Lyme Disease Fact Sheet
Revised April 2016
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Lyme Disease Fact Sheet (PDF)
What is Lyme disease?
Lyme disease is one of many tickborne diseases in Minnesota and the most common tickborne disease in Minnesota and the United States. The disease can cause a variety of symptoms that affect many different parts of the body. It is called Lyme disease because it was discovered in the Lyme, Connecticut area in 1975.
How do people get Lyme disease?
People can get Lyme disease through the bite of a blacklegged tick (deer tick) that is infected with the bacteria Borrelia burgdorferi. Not all blacklegged ticks carry these bacteria and not all people bitten by a blacklegged tick will get sick. The tick must be attached to a person for at least 24-48 hours before it can spread Lyme disease bacteria.
Blacklegged ticks live on the ground in areas that are wooded or with lots of brush. The ticks search for hosts at or near ground level and grab onto a person or animal as they walk by. Ticks do not jump, fly, or fall from trees.
In Minnesota, the months of April - July and September - October are the greatest risk for being bitten by a blacklegged tick. Risk peaks in June every year. Blacklegged ticks are small; adults are about the size of a sesame seed and nymphs (young ticks) are about the size of a poppy seed. Due to their small size, a person may not know they have been bitten by a tick.
What are the symptoms of Lyme disease?
Early symptoms of Lyme disease usually appear within 30 days of a bite. It is common to have a red and itchy spot, up to the size of a quarter, right after being bitten by a tick. This is simply due to irritation from the tick’s saliva and is not a symptom of Lyme disease. However, contact your doctor if you notice any of the following symptoms:
- May look like a bull’s-eye, red ring with a clear center that may grow to several inches in width
- May not be itchy or painful
- Not everyone gets or sees the rash and not all rashes look like a bull’s-eye
- Fever and chills
- Muscle and joint pain
- Tired and weak
If a person is not treated early, one or more of these symptoms may occur weeks or months later: multiple rashes, paralysis on one side of the face, weakness or numbness in the arms or legs, irregular heartbeat, persistent weakness and tiredness, or swelling in one or more joints.
How is Lyme disease diagnosed?
If a person suspects Lyme disease, they should contact a doctor immediately for diagnosis and treatment. The diagnosis of Lyme disease is based on:
- History of exposure to blacklegged ticks or tick habitat
- Physical exam (rash and other symptoms)
- Blood tests may be performed to confirm the diagnosis
How is Lyme disease treated?
Lyme disease is treated with antibiotics. Treatment works best early in the disease. Lyme disease detected later is also treatable with antibiotics but symptoms may take longer to go away, even after the antibiotics have killed the Lyme disease bacteria. In most cases, symptoms go away after treatment. It is possible to get Lyme disease more than once so continue to protect yourself from tick bites and contact your doctor if you suspect you may have symptoms of Lyme disease.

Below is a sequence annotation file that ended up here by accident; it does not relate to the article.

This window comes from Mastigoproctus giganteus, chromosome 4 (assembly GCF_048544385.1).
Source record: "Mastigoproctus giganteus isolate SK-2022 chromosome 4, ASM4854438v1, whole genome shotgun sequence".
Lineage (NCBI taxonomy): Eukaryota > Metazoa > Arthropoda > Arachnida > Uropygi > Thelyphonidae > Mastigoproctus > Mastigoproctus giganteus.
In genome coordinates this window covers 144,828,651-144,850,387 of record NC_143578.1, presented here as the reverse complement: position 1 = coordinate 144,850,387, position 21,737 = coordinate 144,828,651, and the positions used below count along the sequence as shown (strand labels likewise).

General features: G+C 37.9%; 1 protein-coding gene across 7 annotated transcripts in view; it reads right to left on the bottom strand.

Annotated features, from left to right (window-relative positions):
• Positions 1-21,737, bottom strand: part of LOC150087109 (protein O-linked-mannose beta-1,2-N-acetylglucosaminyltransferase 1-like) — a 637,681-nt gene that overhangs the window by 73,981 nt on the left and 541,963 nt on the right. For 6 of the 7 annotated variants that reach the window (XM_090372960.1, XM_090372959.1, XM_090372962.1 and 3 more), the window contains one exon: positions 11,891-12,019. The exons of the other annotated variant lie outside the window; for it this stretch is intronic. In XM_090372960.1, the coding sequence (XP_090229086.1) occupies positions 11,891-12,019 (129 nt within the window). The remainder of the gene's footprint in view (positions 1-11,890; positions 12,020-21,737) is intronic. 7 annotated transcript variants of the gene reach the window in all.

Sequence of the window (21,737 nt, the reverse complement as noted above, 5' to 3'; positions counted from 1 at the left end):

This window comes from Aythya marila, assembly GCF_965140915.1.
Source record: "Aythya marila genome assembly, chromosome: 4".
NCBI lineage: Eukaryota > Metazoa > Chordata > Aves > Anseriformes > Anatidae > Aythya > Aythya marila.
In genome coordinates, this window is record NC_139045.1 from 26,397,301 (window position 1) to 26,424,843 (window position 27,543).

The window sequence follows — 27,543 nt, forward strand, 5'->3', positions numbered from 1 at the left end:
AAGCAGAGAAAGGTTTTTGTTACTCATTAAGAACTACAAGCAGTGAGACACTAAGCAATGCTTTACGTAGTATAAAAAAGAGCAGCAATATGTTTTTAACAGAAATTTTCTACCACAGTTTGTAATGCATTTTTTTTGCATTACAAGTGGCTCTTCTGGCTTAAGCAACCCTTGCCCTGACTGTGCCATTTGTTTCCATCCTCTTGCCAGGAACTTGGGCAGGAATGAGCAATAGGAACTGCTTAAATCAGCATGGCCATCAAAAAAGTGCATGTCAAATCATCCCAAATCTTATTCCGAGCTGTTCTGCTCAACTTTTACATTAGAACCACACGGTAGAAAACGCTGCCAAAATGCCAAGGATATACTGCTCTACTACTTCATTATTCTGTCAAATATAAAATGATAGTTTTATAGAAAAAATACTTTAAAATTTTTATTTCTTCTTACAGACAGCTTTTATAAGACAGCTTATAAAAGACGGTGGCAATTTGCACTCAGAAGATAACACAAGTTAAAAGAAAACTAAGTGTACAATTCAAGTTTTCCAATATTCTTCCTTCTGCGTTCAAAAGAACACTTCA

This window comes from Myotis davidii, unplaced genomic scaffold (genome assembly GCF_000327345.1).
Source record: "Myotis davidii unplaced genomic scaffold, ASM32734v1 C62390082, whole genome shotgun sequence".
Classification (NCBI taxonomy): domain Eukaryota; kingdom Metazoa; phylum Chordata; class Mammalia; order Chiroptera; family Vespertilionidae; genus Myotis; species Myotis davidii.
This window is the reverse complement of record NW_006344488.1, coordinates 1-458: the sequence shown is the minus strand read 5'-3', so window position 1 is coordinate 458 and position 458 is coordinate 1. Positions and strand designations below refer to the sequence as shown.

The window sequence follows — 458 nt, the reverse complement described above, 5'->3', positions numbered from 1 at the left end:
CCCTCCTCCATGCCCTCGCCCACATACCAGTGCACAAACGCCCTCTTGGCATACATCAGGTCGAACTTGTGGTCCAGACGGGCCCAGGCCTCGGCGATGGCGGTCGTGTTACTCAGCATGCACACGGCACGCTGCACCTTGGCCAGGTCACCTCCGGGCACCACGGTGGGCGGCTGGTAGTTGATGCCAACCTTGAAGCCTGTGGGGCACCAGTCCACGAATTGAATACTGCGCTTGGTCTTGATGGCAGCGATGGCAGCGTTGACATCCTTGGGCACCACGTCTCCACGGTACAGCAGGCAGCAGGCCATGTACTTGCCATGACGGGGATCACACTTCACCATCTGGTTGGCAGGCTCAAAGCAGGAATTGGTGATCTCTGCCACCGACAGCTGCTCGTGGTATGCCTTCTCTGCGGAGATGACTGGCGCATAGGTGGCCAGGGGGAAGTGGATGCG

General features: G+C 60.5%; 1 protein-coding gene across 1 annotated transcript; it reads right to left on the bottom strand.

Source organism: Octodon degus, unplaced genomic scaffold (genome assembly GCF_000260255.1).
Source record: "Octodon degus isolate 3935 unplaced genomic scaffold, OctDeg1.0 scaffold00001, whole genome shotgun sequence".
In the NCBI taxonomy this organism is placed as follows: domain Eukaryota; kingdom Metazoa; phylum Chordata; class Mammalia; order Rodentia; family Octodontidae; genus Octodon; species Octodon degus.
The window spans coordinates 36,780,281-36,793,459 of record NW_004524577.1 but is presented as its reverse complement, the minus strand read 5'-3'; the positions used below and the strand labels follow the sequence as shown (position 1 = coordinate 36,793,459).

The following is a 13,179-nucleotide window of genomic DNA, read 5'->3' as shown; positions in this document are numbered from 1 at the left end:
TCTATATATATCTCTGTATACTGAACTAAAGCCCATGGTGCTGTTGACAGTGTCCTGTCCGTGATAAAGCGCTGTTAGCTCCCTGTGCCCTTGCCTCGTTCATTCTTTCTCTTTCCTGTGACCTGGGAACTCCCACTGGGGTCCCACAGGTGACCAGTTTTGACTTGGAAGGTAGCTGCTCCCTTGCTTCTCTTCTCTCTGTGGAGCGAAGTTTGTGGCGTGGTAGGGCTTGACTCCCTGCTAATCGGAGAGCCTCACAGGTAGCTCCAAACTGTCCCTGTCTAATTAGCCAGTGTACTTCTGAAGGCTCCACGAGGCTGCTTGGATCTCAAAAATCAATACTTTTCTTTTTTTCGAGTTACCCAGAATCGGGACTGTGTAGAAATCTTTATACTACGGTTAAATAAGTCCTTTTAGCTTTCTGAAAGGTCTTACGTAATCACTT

How can I reduce my risk?
There is currently no human vaccine available for Lyme disease. Reducing exposure to ticks is the best defense against tickborne disease.
Protect yourself from tick bites:
- Know where ticks live and when they are active. Blacklegged ticks live in wooded or brushy areas. In Minnesota, blacklegged tick activity is greatest from April - July and September - October.
- Use a safe and effective tick repellent if you spend time in areas where ticks live. Follow the product label and reapply as directed.
- Use DEET-based repellents (up to 30%) on skin or clothing. Do not use DEET on infants under two months of age.
- Pre-treat clothing and gear with permethrin-based repellents to protect against tick bites for at least two weeks without reapplication. Do not apply permethrin to your skin.
- Wear light-colored clothing to help you spot ticks more easily. Wear long-sleeved shirts and pants to cover exposed skin.
- Talk with your veterinarian about safe and effective products you can use to protect your pet from ticks.
Check for ticks at least once a day after spending time in areas where ticks live:
- Inspect your entire body closely for ticks, especially hard-to-see areas such as the groin and armpits.
- Remove ticks as soon as you find one.
- Use tweezers and grasp the tick close to its mouth and pull the tick outward slowly and gently. Clean the area with soap and water.
- Examine your gear and pets for ticks too.
Manage areas where ticks live:
- Keep lawns and trails mowed short.
- Remove leaves and brush.
- Create a landscape barrier of wood chips or rocks between mowed lawns and woods.